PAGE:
Barfly: The Open Gate Brewery, James St, Dublin

Guinness taps into the popularity of craft beers with this unique taster pub down the street from the Storehouse

 

A pub inside the Guinness Brewery shouldn’t be a new idea, but it in fact it is. This isn’t the Storehouse the tourists love to visit, but a new experimental mini- brewery pub further along James Street, behind those famous black gates that take you backstage to possibly the most famous brewery of them all.

Like every beer maker in the world, craft or otherwise, Guinness has realised the huge growing demand for more diverse flavours, strengths and heritage – and it’s giving them a home.

I’m drinking a liquorice stout surrounded by the hum of chat bouncing off the distillery around me. It’s an industrial space, all metal, concrete floors and factory settings, but it works. It only opens two nights a week: Thursday and Friday, from 5.30pm to 10.30pm. You book online and pay €6 for a taster of four beers from their menu.

The staff are excited about their beers. Some of them are brands normally only available overseas, such as Guinness Nitro IPA, or only at the Open Gate, such as the Imperial Dunkelweiss at 8.4 per cent. Behind a locked fence is a cask of barrel beer – ale aged in a Scottish whisky barrel. At week one it’s 6.4 per cent alcohol; by week four, when I get a taste, it’s hit 7.9 per cent.

They don’t sell barrel beer; it’s a random sampler for suitable customers. Chat nicely to the bar staff and you might get a taste.

The Open Gate Brewery will constantly rotate the taps, and some of the experimental flavours that appear once may never return. Staff are ready to engage: there’s a sense that they want to impress you with a very personal experience. It’s a fresh idea from a brand as big as Guinness and its parent Diageo, and one that people will likely respond to.

guinnessopengate.com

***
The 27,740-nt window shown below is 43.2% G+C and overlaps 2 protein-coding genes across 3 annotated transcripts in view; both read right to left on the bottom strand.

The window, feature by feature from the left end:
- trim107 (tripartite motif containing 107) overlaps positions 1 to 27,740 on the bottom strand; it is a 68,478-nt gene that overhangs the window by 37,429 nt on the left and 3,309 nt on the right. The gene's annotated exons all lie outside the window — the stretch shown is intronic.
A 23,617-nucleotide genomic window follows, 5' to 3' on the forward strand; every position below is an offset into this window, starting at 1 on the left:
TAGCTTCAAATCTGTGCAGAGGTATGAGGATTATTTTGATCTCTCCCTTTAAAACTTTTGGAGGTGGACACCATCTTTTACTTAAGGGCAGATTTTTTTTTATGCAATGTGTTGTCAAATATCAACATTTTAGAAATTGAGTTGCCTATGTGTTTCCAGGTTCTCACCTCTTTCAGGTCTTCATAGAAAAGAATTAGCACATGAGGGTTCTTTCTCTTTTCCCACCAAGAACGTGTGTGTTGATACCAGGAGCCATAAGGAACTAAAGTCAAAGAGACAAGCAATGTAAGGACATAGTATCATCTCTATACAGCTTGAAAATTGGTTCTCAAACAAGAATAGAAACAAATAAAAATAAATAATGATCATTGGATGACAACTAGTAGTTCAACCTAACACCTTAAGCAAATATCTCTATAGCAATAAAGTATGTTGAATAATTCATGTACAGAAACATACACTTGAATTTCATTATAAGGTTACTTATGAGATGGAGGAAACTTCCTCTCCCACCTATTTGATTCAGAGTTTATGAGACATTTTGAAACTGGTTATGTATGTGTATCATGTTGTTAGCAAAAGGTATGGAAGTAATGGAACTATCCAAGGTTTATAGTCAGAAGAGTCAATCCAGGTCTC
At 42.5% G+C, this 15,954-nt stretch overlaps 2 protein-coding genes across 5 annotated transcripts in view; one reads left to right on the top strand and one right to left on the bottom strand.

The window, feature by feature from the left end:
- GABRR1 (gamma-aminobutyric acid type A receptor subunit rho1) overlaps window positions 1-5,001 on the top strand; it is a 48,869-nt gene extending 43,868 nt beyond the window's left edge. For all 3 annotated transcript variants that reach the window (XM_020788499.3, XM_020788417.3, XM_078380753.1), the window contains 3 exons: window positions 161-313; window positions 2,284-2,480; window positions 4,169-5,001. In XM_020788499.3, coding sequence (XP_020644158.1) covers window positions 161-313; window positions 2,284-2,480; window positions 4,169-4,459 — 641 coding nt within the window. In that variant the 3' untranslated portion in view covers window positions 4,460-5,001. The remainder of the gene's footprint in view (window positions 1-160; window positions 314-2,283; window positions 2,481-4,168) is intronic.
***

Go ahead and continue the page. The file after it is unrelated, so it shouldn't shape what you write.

The Irish Times Logo
Commenting on The Irish Times has changed. To comment you must now be an Irish Times subscriber.
SUBSCRIBE
GO BACK
Error Image
The account details entered are not currently associated with an Irish Times subscription. Please subscribe to sign in to comment.
Comment Sign In

Forgot password?
The Irish Times Logo
Thank you
You should receive instructions for resetting your password. When you have reset your password, you can Sign In.
The Irish Times Logo
Please choose a screen name. This name will appear beside any comments you post. Your screen name should follow the standards set out in our community standards.
Screen Name Selection

Hello

Please choose a screen name. This name will appear beside any comments you post. Your screen name should follow the standards set out in our community standards.

The Irish Times Logo
Commenting on The Irish Times has changed. To comment you must now be an Irish Times subscriber.
SUBSCRIBE
Forgot Password
Please enter your email address so we can send you a link to reset your password.

Sign In

Your Comments
We reserve the right to remove any content at any time from this Community, including without limitation if it violates the Community Standards. We ask that you report content that you in good faith believe violates the above rules by clicking the Flag link next to the offending comment or by filling out this form. New comments are only accepted for 3 days from the date of publication.